But I don't think it is always the best option to apply the full ranges to a production WPS.

The object is to make good consistent welds.  The object is not necessarily to give the welder the maximum amount of room because "he knows best"... I find that is rarely the case.

Giving a welder 100 amps to "play with" means over 3 lbs an hour deposition potential difference between operators !

I think a good WPS looks at the work to be accomplished and provides a narrow range of parameters that take into account things like: length of work leads, minor differences in CTWD, mill scale, gaps in fit-up.

I really do think that for the electrode wire given (Coreshield 8) that a WPS that is inclusive of base metal thicknesses from 3/16" to unlimited thickness and all positions can easily be written with a range of 30 IPM, 40 amps, and 2 volts with a note that "current is approximate and not controlled by the welder"     I like holding the WFS a bit tighter "within the range" than the current... The WFS is the engineering control in my view, where the current is a compliance control, if that makes any sense.

So yes... To the calculations to determine the maximum ranges.   But write the WPS with tighter ranges and with process control, quality, homogenous visual appearance, and productivity in mind.

If two welders are working side by side, doing the same joints, one at the top of the D1 allowable range and the other at the bottom, their weld profiles will look completely different, which in turn will draw the attention of 3rd party inspectors.  The high parameter welder will make that fillet at 15 IPM travel speed and the low parameter welder at 10.....  Not a controlled project.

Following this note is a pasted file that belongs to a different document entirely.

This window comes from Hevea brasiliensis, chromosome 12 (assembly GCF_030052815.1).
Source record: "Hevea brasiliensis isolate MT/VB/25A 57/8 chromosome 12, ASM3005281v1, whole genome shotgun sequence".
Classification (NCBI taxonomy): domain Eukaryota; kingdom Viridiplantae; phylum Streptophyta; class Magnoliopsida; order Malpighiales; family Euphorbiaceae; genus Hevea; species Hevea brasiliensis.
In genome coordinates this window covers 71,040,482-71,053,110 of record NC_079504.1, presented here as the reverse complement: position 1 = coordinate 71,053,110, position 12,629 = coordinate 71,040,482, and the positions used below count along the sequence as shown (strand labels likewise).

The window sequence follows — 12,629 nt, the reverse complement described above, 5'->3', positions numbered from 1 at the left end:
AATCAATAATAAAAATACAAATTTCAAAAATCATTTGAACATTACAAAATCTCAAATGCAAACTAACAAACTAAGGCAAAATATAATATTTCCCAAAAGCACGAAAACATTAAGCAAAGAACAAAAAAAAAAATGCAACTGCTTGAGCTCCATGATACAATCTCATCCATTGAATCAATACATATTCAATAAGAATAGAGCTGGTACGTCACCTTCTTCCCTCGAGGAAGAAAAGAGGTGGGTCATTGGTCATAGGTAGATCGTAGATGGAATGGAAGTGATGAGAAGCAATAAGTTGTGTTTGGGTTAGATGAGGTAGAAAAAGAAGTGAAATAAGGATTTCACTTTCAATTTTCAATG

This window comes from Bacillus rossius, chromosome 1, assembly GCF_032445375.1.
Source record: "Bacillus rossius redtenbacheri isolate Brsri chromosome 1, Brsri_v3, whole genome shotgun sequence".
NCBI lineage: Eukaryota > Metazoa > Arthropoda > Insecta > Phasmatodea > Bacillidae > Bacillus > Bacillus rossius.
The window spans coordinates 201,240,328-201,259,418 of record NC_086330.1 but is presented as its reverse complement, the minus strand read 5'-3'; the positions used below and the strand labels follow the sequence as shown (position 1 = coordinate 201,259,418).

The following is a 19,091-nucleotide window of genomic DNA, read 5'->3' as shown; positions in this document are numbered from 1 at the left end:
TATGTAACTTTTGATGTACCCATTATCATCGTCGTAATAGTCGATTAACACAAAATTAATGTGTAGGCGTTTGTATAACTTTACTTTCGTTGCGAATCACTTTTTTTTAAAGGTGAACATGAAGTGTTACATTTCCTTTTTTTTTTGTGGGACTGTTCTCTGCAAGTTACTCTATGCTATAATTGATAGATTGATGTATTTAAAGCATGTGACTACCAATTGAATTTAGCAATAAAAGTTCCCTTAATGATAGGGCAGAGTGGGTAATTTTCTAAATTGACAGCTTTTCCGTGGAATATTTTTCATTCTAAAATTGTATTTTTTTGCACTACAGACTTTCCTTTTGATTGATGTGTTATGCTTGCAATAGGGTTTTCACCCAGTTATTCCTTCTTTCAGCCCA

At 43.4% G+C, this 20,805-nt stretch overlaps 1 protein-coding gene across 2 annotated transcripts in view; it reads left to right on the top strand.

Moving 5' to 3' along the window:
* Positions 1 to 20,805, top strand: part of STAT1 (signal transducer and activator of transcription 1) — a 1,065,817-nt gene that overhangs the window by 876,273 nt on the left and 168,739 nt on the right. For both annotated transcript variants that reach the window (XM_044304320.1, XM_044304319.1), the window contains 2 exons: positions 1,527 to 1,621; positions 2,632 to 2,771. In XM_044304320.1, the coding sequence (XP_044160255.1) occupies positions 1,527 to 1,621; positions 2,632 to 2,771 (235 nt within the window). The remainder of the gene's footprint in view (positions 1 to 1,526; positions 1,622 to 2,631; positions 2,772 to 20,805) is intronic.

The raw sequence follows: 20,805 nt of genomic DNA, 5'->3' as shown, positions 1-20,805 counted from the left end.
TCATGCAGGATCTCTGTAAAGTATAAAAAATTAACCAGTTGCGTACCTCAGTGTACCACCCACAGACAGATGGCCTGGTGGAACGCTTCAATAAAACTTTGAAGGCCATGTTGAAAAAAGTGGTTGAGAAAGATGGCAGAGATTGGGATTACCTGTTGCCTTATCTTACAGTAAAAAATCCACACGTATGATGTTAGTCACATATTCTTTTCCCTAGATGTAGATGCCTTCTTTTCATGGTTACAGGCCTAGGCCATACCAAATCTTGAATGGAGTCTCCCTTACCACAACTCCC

Parent - - By fschweighardt (***) Date 09-25-2017 14:28
Totally agree
I put the max of what the code would allow, and used a factory parameter from the list.  If I was reviewing the WPS to be used on my job, I would have to accept it as IAW D1.1

If I was writing the WPS, Id snug way down on the volts and WFS, and I always like to note that the amps is not a "settable" parameter.

Fun experiment: check the amps on a CV machine with a 1/2" ESO and then with a 1" ESO sometime.  Its fairly surprising how much change you get, which indicates that you may want to snug down on ESO, and WFS
Parent - By Lawrence (*****) Date 09-25-2017 17:08
Thank you...

I get on a tangent sometimes...   You really broke it down smartly....

A)  Things that are acceptable when reviewing the WPS

B)  Best practices for quality WPS's
Parent - - By Blaster (***) Date 09-26-2017 16:43
30 IPM Lawrence?  With .072 E71T-8 wire I would regularly use as low as 135 for a 3G cover (say for a 5/16" web), possibly even 125 IPM, probably 135-150 for a 4G cover on most material thicknesses, but for 1G fill or a 2F weld on material of say 5/8" + I would be dialing for 225 IPM.